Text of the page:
For many the first sign of spring is those dreaded potholes. We all look forward to the snow and ice melting but lurking beneath the surface are these destructive forces that wreak havoc on our cars just as much as salt does. Mark Barman from MnDOT has been researching with the help of a team of civil engineers from the University of Minnesota Duluth. They took a look at the potholes in their area and the various materials and methods used to fill them. They hoped to answer, which one is good for what? To get that answer, they spent two years measuring potholes and tracked different fixes.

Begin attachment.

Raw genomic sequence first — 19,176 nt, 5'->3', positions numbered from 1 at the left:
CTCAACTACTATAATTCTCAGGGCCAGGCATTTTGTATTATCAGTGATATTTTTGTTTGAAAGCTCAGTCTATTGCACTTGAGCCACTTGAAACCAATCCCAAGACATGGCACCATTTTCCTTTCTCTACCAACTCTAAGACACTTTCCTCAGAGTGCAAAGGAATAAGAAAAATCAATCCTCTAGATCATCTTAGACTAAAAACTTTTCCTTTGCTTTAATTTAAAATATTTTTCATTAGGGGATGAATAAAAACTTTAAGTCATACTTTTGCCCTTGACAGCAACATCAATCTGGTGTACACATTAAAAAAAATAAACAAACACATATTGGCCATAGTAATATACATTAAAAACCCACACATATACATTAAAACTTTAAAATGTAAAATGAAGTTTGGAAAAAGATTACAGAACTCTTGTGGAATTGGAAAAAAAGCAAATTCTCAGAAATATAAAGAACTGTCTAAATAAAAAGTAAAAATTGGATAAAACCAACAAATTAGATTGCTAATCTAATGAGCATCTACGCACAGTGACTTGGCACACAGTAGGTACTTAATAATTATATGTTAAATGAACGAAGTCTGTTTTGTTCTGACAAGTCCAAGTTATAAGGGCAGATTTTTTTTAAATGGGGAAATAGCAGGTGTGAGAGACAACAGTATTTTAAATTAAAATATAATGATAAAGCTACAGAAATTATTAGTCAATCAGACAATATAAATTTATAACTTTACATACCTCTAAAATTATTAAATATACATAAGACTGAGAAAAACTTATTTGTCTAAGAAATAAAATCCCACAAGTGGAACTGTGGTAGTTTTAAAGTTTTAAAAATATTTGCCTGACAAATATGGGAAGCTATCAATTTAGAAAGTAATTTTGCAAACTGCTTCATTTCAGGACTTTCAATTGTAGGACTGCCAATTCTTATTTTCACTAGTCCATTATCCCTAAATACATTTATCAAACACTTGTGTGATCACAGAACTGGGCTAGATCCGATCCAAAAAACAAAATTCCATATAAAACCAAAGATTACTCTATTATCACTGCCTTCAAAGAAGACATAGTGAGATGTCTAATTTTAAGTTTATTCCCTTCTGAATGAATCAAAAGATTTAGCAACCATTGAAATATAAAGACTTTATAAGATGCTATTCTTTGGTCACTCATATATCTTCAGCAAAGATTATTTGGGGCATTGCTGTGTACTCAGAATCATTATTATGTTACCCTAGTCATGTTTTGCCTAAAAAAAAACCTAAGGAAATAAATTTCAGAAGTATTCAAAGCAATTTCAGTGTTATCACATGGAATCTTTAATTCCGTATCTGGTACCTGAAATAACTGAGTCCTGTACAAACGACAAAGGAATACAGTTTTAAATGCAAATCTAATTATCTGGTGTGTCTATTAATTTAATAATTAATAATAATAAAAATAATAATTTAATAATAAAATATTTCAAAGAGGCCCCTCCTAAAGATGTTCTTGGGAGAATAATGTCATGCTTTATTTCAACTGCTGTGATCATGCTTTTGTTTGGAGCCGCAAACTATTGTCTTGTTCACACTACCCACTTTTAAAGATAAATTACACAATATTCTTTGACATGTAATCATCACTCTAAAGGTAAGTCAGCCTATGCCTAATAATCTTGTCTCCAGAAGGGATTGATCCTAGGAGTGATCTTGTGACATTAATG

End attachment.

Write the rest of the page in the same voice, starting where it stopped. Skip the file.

"Now our maintenance crew knows which one works best," Barman said. Now don't worry, crews won't be on the side of a road, thumbing through a 200-page report. Instead, MnDOT simplified it with flashcards.
Yes, flashcards. Based on the type and size of pothole and weather conditions. And they're going statewide.
"Our local agencies have also asked to use some of the results of this research to help their maintenance workers make decisions," said Sue Lodahl, MnDOT Assistant Maintenance Engineer. "The best repair is the one we don't get a call on because that means it went right."
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